Pro tip: It takes 20-40 min to exchange your JR Pass voucher. Get the tickets for the rest of your trip at one go to avoid multiple trips to the JR office. If you change your travel plan, you can always exchange the tickets later.
3. Rent a Pocket Wi-Fi or SIM Card for Internet Access
Want to stay connected for your entire trip to Japan? Rent a pocket Wi-Fi or get a local Japan SIM card! The pocket wi-fi is more versatile as it is lightweight and works for any kind of devices. Whether you’re using it to check Google Maps, to research travel information or to make some quick calls, pocket Wi-Fi would be your best companion.
There are several rental mobile Wifi services you can check out. We have been using Sakura Mobile for the past few years. The connection speed is pretty fast and we haven’t had any trouble with the service. They will deliver the SIM card or pocket Wi-Fi to your hotel or address in Japan.
Pro tip: Download the Google Maps app to use in Japan. It is very convenient, and a lifesaver when you get lost in big cities or rural towns. Softbank offers a free Wifi service so you can save on your data at certain places.
4. Get Your Yen (¥) Ready (How about My Credit Cards?)
Despite being an uber-modern country, Japan can be old-fashioned when it comes to money. There are still quite a lot of shops and restaurants that are cash only. However, with the upcoming 2020 Tokyo Olympic Games and the increasing numbers of tourists to Japan, you can expect more and more businesses in larger cities are starting to accept credit cards and debit cards.
To be safe, you still want to make sure you have enough yen in your wallets. Cash will always come in handy when you visit smaller towns or mom-and-pop shops. Also, inform your banks that you will be using your cards in Japan in advance.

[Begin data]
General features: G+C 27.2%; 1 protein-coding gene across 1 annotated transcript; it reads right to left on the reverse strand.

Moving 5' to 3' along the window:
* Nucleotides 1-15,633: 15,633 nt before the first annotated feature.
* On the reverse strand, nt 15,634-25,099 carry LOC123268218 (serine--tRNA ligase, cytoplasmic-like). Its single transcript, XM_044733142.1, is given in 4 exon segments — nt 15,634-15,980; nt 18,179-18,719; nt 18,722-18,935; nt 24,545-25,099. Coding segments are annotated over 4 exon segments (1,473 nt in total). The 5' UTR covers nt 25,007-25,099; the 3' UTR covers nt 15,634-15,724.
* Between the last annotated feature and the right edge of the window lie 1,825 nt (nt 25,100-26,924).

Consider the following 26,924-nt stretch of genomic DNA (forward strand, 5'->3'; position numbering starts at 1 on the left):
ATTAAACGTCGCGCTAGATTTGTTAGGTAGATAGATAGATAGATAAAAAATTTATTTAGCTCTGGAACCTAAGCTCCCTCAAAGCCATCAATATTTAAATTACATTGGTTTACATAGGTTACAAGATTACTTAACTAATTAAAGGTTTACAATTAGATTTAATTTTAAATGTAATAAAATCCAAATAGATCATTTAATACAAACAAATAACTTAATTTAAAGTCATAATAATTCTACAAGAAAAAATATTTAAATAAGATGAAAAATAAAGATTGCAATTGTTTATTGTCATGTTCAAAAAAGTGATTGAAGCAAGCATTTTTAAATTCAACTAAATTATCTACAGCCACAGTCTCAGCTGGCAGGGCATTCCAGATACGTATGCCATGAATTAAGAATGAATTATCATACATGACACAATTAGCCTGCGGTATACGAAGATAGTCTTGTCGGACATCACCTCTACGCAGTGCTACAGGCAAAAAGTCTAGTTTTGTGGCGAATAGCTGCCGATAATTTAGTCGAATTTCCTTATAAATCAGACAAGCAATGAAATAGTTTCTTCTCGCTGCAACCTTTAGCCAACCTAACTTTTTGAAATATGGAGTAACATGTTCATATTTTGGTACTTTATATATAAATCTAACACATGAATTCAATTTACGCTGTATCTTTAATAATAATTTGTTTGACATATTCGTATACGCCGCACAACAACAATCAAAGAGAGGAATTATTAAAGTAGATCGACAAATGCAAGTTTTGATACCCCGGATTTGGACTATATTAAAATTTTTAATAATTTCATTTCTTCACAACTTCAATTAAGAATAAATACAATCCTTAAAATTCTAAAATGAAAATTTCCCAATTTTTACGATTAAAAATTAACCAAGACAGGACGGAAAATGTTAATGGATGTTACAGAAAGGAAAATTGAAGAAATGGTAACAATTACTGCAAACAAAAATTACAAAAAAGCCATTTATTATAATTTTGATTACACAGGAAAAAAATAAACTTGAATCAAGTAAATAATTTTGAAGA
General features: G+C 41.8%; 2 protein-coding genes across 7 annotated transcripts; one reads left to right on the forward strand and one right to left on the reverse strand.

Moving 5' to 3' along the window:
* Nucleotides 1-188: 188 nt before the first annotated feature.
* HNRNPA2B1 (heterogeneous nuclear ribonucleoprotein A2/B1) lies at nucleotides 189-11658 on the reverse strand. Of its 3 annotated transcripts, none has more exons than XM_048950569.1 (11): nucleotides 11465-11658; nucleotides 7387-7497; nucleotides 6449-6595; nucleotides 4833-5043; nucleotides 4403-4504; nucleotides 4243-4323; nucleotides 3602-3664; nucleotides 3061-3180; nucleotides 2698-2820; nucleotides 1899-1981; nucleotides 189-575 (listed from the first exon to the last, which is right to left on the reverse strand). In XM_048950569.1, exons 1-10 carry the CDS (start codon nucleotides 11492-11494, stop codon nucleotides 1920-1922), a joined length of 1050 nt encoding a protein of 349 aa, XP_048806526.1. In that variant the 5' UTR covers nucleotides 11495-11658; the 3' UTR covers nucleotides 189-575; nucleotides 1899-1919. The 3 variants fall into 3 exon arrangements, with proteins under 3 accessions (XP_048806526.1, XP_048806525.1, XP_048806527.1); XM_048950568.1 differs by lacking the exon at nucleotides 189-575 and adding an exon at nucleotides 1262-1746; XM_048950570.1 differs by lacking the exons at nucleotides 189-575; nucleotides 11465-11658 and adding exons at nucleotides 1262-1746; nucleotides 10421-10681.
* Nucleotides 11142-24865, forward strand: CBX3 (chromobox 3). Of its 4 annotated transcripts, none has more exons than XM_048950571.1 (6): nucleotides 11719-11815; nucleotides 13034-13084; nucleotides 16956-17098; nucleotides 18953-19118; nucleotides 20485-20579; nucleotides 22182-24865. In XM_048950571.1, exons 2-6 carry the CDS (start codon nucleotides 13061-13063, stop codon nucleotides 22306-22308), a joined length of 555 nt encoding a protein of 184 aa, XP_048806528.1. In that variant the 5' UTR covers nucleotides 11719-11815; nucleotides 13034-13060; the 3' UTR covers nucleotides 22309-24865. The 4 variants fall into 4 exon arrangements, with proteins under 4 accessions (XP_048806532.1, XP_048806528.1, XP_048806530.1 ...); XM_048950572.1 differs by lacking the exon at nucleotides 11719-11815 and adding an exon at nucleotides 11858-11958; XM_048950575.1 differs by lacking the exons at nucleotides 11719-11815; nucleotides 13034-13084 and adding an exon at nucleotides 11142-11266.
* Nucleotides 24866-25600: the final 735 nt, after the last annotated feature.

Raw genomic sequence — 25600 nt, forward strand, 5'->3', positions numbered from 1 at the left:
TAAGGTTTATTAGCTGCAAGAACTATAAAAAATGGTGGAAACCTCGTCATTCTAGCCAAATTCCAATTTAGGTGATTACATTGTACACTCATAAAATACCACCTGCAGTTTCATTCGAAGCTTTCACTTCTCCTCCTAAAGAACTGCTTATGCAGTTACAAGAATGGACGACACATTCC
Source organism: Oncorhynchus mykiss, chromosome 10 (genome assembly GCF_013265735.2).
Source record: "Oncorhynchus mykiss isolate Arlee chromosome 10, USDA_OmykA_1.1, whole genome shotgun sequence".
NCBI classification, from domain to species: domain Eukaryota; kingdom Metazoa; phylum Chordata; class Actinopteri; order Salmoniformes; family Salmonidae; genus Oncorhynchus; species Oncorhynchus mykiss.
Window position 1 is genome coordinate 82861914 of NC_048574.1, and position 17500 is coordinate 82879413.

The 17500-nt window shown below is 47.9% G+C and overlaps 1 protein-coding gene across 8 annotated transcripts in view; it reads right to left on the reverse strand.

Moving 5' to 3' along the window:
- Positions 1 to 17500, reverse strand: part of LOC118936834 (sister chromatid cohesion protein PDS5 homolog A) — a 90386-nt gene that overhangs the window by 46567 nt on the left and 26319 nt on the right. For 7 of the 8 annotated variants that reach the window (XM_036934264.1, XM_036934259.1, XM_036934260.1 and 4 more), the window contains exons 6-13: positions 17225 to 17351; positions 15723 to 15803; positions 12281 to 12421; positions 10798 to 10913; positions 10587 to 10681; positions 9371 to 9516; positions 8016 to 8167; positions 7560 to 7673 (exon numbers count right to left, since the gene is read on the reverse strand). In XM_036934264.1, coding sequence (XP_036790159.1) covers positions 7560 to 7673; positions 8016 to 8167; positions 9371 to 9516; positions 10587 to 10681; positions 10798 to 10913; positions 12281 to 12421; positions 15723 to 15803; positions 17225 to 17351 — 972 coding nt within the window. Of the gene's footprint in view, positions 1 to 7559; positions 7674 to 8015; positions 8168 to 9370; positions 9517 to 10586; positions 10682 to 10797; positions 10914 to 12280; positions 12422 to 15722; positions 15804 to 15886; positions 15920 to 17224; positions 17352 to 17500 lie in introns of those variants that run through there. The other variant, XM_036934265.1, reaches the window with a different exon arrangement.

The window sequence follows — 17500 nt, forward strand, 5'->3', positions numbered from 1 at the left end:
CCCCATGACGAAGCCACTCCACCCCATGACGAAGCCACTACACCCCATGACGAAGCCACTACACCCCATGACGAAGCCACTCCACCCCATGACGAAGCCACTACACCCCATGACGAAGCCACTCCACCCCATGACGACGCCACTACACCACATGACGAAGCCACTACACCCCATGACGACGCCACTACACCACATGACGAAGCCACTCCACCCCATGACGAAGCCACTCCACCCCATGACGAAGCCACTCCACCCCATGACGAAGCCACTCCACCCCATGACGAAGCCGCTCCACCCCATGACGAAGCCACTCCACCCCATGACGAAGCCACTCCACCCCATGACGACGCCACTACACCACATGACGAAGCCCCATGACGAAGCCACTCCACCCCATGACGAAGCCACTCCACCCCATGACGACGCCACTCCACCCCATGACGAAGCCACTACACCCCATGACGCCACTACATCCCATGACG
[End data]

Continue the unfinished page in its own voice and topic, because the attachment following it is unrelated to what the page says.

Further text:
Pro tip: When you use cash, you’re likely to get a ton of change. Also, Japanese bills are much wider than the US bills and they don’t fit in standard US-size wallets. Solution? Pick up a Japanese wallet from a discount store ($5 – $10) to use on the trip and keep it as a souvenir when you go home.
5. On a Budget? Utilize Japanese Convenience Stores!
Japan may have a reputation for being an expensive destination, but there are endless ways to enjoy the country without having to break the bank. For any budget travelers, the vending machines and convenience stores like 7-Eleven are your best friends when you visit Japan.
You can literally feed yourself some decent bento, ramen, or onigiri rice balls, or get an emergency toothbrush or umbrella from Japan’s world-class vending machines and convenience stores. There is also Daiso, the Japanese equivalent of a dollar store, that can supply most of your travel needs and souvenir shopping.
Pro tip: You don’t need to bring an umbrella with you to Japan. All convenience stores sell them for 500 yen ($5) when it rains unexpectedly.